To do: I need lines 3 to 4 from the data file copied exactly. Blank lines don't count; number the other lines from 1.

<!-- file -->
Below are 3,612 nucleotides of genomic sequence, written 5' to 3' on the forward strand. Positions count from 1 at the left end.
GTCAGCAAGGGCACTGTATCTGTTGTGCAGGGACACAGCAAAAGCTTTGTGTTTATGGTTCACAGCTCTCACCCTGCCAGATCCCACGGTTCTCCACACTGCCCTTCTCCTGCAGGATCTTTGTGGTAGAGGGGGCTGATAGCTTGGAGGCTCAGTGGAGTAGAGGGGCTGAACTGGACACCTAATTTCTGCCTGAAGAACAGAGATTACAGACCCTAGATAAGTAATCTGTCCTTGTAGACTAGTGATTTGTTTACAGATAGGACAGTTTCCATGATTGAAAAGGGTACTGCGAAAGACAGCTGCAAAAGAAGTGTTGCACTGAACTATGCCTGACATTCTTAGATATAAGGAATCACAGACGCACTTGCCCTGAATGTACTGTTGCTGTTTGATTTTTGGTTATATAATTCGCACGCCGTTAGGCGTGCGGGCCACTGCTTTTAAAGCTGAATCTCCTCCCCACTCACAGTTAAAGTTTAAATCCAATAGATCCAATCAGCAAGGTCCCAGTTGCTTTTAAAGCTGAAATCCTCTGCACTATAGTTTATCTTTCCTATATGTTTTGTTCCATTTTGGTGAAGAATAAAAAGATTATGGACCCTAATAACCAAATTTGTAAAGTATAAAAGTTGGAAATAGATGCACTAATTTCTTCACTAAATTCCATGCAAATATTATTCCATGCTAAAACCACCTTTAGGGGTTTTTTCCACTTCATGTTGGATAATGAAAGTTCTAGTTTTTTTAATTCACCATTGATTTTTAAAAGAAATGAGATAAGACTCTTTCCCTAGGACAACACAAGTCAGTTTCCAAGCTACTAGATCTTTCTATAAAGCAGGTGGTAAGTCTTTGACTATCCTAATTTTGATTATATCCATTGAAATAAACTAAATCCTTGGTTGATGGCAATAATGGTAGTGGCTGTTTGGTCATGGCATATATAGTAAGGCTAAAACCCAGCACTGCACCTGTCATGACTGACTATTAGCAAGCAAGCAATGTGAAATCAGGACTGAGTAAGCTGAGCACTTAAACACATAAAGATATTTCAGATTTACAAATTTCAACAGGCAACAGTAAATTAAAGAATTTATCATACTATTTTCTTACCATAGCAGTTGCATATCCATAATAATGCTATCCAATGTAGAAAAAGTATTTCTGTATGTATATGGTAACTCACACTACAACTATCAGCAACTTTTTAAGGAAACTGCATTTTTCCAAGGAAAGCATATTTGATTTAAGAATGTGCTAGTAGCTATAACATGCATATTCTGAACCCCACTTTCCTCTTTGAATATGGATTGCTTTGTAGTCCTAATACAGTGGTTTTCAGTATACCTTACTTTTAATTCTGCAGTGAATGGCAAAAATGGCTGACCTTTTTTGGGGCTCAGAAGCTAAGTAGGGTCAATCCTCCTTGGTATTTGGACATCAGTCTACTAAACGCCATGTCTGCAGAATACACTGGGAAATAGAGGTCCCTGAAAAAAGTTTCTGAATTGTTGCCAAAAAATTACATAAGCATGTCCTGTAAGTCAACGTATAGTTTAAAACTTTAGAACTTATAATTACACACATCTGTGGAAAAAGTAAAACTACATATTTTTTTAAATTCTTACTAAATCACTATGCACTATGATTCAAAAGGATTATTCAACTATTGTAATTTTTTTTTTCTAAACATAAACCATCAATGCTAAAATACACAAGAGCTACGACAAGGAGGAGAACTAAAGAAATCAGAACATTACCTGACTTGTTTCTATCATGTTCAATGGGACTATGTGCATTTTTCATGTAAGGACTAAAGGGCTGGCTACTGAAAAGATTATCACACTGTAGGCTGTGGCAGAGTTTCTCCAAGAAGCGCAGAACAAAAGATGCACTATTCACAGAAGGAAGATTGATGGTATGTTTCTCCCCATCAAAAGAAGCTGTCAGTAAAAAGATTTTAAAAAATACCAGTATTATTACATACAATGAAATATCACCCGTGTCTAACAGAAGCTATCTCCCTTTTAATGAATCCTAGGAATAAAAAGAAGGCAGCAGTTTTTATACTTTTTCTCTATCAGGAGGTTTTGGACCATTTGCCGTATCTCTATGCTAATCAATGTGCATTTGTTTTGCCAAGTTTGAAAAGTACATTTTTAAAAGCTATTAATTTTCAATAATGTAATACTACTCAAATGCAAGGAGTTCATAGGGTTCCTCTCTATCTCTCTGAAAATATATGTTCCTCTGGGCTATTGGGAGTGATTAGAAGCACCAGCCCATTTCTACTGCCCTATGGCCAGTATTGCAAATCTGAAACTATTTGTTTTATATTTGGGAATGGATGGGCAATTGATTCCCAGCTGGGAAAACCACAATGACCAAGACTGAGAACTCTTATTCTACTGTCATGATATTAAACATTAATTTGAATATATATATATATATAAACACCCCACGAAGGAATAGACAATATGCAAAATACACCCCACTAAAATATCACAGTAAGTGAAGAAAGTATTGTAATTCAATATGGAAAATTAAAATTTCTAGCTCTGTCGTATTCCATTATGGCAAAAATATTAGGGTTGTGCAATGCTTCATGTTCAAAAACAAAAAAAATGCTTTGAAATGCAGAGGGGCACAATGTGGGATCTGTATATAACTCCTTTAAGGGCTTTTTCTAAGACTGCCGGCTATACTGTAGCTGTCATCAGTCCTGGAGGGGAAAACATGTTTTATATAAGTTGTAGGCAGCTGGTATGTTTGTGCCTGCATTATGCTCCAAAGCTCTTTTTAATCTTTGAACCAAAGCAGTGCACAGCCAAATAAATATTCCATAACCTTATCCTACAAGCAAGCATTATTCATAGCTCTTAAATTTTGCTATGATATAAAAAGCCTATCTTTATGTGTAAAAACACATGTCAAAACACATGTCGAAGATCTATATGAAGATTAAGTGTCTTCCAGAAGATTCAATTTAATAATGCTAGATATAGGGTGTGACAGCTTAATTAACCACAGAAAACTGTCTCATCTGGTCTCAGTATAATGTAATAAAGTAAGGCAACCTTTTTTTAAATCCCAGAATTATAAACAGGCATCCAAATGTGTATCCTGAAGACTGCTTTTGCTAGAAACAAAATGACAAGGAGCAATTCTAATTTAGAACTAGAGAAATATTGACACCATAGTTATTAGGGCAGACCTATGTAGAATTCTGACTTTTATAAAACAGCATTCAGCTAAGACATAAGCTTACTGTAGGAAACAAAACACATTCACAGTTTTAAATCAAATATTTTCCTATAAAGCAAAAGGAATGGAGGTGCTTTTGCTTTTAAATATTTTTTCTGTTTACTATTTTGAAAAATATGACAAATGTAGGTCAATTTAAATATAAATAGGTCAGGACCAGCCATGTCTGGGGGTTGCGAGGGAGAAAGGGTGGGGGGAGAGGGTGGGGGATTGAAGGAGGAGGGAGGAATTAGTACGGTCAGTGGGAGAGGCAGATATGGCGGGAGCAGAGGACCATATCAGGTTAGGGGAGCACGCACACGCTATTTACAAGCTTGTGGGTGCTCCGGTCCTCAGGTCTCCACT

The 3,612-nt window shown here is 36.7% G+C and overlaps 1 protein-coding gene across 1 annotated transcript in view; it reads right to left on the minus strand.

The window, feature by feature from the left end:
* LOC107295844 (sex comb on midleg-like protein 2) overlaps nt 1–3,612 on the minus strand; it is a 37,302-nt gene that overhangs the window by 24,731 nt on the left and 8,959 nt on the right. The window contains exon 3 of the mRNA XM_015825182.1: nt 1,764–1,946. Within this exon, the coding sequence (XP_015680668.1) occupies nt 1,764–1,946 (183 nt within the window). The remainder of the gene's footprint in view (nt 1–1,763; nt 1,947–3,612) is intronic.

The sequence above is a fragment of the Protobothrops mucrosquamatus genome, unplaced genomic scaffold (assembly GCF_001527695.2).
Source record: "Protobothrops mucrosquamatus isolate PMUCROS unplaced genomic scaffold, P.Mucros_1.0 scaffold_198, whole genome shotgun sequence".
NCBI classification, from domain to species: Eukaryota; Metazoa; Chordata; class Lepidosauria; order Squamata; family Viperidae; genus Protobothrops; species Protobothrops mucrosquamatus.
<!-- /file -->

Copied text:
The 3,612-nt window shown here is 36.7% G+C and overlaps 1 protein-coding gene across 1 annotated transcript in view; it reads right to left on the minus strand.

The window, feature by feature from the left end: